The Shore has two counties, Accomack and Northampton. (Southampton is on the Western Shore, that is, “across the bay.” We used to play them in high school sports. It was a damned long drive in a school bus to get to the games with the cheerleaders in the back of the bus and no canoodling–too many kids for canoodling and I would have missed out on any canoodling anyway. Dammit. If I knew then what I know now . . . . oh, never mind.)
Accomack is on fire.
This was one public-private partnership we don’t need.
Documents obtained by The Associated Press show that state officials who evaluated the proposals concluded that GEO Group, a private prisons operator based in Boca Raton, Fla., focused too much on incarceration and not enough on treatment. Liberty Healthcare Corp. of Bala Cynwyd, Pa., scored better on treatment but would have charged the state $2.4 million a year more than it is spending to run the facility itself.
They work out so well. Like the one to fix potholes in my area’s roads rather than having the highway department employees do it themselves and do it right, as they used to when I spent a summer working for the highway department back in the days of bench seats and no seatbelts:
Siddiqi said he knew motion would quickly break apart any patch poured over it and told as much to a manager. The debris needed to be cut out to make way for a clean, lasting fix, but that was never done while he was there, he said. Instead, Siddiqi ended up patching the hole seven or eight times in six months, he recalled.
“It’s more about filling holes than trying to fill them properly,” Siddiqi said about what he witnessed while working for TME from early 2009 to June 2011.
Two other former employees and one still with the company gave similar accounts of the time they spent maintaining the interstates in South Hampton Roads for TME. They described an operation that often cut corners to save money and relied on aging equipment that frequently broke down.
Much more privatization wonderfulness at the link.
Additional comment superfluous.
The House Courts of Justice Committee on Friday unanimously approved Sen. Adam Ebbin’s bill repealing Virginia’s 136-year-old law against what the state calls “lewd and lascivious cohabitation.”
Paul Krugman dissects Eric Cantor’s recent paean to the stupid. A nugget:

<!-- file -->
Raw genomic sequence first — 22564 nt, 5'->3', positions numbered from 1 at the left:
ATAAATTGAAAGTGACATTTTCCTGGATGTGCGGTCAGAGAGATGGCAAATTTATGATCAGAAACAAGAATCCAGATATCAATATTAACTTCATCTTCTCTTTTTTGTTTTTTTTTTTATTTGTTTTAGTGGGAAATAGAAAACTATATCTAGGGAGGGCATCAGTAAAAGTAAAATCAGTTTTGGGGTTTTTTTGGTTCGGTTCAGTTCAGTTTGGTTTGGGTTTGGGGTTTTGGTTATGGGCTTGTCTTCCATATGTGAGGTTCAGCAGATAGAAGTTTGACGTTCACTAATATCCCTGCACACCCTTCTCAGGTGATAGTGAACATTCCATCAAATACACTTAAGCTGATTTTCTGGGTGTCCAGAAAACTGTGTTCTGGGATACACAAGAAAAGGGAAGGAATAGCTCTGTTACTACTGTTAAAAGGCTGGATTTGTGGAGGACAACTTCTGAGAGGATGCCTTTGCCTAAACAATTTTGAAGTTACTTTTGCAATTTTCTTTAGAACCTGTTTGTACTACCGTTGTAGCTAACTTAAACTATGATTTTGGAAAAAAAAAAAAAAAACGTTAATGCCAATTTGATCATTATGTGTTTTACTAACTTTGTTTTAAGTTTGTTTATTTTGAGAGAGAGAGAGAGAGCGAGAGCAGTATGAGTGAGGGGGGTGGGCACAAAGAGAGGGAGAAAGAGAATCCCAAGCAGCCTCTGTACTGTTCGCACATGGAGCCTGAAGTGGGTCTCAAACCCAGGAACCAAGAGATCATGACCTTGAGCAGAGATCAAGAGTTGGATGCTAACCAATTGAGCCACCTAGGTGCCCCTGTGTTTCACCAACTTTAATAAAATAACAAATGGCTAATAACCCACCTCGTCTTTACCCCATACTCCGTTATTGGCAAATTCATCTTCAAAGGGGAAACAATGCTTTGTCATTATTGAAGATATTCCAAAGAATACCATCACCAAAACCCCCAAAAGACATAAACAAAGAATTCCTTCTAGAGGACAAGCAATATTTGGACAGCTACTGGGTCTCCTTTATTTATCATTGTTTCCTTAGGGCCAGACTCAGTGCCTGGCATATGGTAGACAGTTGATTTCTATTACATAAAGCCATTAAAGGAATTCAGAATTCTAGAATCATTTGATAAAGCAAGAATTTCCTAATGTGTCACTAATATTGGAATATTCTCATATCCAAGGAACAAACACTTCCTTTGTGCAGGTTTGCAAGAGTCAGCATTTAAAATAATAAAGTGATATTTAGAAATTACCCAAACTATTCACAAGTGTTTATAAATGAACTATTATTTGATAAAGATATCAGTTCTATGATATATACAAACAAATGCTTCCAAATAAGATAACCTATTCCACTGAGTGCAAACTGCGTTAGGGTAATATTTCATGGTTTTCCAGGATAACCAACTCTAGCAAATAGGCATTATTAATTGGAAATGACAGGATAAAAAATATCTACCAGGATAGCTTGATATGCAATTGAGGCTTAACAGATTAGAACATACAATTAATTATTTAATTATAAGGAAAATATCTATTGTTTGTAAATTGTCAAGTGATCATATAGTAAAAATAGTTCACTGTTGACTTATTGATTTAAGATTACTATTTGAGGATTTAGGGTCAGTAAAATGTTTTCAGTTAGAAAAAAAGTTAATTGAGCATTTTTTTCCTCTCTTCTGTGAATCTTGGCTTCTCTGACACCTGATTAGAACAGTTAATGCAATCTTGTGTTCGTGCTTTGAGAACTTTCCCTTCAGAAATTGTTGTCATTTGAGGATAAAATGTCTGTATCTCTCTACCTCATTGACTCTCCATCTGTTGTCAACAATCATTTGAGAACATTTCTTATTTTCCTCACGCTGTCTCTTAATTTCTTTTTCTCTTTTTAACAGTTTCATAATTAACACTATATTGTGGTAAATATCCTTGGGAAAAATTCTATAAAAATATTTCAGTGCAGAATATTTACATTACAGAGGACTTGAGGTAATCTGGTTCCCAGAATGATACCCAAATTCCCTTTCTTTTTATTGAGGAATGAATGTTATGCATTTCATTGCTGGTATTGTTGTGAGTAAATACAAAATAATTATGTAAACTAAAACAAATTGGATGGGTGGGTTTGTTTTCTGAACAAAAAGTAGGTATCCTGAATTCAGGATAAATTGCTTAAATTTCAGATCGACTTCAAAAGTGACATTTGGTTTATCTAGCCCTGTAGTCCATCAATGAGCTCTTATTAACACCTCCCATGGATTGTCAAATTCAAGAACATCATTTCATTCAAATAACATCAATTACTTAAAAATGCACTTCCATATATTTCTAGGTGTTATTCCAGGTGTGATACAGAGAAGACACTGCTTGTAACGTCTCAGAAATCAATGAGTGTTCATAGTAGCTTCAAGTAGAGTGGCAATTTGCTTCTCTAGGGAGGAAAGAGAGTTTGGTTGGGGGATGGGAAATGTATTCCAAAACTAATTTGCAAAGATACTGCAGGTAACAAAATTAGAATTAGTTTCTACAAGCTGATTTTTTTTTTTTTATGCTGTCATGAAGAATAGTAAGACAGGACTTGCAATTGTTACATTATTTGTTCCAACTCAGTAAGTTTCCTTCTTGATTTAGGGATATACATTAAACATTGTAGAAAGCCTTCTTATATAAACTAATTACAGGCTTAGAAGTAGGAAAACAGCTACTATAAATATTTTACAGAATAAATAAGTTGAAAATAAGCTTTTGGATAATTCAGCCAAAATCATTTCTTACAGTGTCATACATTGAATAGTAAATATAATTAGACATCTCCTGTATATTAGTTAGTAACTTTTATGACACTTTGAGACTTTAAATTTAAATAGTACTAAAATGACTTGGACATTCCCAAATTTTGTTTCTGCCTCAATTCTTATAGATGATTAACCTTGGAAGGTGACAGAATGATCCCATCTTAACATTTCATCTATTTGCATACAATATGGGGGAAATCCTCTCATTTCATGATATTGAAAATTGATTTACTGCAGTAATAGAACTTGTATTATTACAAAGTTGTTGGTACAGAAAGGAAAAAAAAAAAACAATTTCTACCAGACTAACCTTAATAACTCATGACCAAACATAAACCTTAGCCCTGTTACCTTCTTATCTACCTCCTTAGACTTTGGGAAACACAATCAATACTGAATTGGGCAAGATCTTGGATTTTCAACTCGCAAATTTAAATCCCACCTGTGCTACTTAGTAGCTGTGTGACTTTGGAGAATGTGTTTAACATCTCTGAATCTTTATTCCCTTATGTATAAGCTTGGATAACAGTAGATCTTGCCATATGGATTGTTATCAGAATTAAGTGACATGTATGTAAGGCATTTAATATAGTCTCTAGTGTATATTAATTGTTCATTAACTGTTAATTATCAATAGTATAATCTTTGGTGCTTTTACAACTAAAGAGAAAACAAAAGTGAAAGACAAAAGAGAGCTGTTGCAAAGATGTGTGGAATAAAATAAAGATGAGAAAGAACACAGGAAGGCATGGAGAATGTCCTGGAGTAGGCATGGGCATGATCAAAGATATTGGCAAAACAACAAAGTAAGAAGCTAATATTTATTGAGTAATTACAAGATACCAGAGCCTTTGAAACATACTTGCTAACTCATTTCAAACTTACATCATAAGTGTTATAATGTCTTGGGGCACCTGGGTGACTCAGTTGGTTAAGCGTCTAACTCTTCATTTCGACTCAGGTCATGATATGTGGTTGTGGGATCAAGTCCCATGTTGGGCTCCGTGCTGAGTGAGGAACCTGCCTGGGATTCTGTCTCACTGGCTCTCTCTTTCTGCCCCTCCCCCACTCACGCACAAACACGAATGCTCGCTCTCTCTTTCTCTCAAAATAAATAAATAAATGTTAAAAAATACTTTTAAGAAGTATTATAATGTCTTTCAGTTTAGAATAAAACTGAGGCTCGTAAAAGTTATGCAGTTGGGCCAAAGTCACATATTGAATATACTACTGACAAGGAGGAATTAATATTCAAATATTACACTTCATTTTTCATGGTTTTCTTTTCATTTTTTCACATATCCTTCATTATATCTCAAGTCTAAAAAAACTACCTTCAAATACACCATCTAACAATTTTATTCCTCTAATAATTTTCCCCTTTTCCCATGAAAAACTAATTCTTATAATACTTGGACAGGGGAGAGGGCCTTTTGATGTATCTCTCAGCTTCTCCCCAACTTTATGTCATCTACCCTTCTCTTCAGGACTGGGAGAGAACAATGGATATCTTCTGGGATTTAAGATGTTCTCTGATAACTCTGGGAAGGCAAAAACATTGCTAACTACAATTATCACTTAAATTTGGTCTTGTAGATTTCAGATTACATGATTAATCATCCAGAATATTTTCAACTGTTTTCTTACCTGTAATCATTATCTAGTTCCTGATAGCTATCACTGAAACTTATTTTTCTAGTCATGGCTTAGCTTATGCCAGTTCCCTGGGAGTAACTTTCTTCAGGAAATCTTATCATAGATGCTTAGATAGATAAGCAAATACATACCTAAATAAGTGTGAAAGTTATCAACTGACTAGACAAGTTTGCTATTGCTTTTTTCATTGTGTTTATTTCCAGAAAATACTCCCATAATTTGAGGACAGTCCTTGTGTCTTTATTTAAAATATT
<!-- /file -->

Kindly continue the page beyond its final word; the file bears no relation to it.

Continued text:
Still, the desire to perpetuate ignorance on matters medical is nothing compared with the desire to kill climate research, where Cantor’s colleagues – particularly, as it happens, in his home state of Virginia – have engaged in furious witch hunts against scientists who find evidence they don’t like. True, the state has finally agreed to study the growing risk of coastal flooding; Norfolk is among the U.S. cities most vulnerable to climate change. But Republicans in the state Legislature have specifically prohibited the use of the words “sea-level rise.”
Do actions like this have important effects? Well, consider the agonized discussions of gun policy that followed the Newtown massacre. It would be helpful to these discussions if we had a good grasp of the facts about firearms and violence. But we don’t, because back in the 1990s conservative politicians, acting on behalf of the National Rifle Association, bullied federal agencies into ceasing just about all research into the issue. Willful ignorance matters.
Virginia Governor Bob McDonald has a bizarre plan to fix Virginia’s chronically underfunded highways (underfunded because raising the gas tax is verboten in Virginia, though the gas tax is one of the lowest in the country, having been lowered by Republicans), by eliminating the gas tax, raising the sales tax, and imposing a special tax on owners of hybrids.
I can’t quite figure out the reasoning behind it, other than legacy! innovative thinking! ground-breaking! Plus, it’s deeply regressive, skewing more taxes towards those who have the least.
The same sort of thing is going on in other places ruled by
the party of the takers Republicans.
It’s the one on the right, the road for persons who want to buy stuff without paying for it.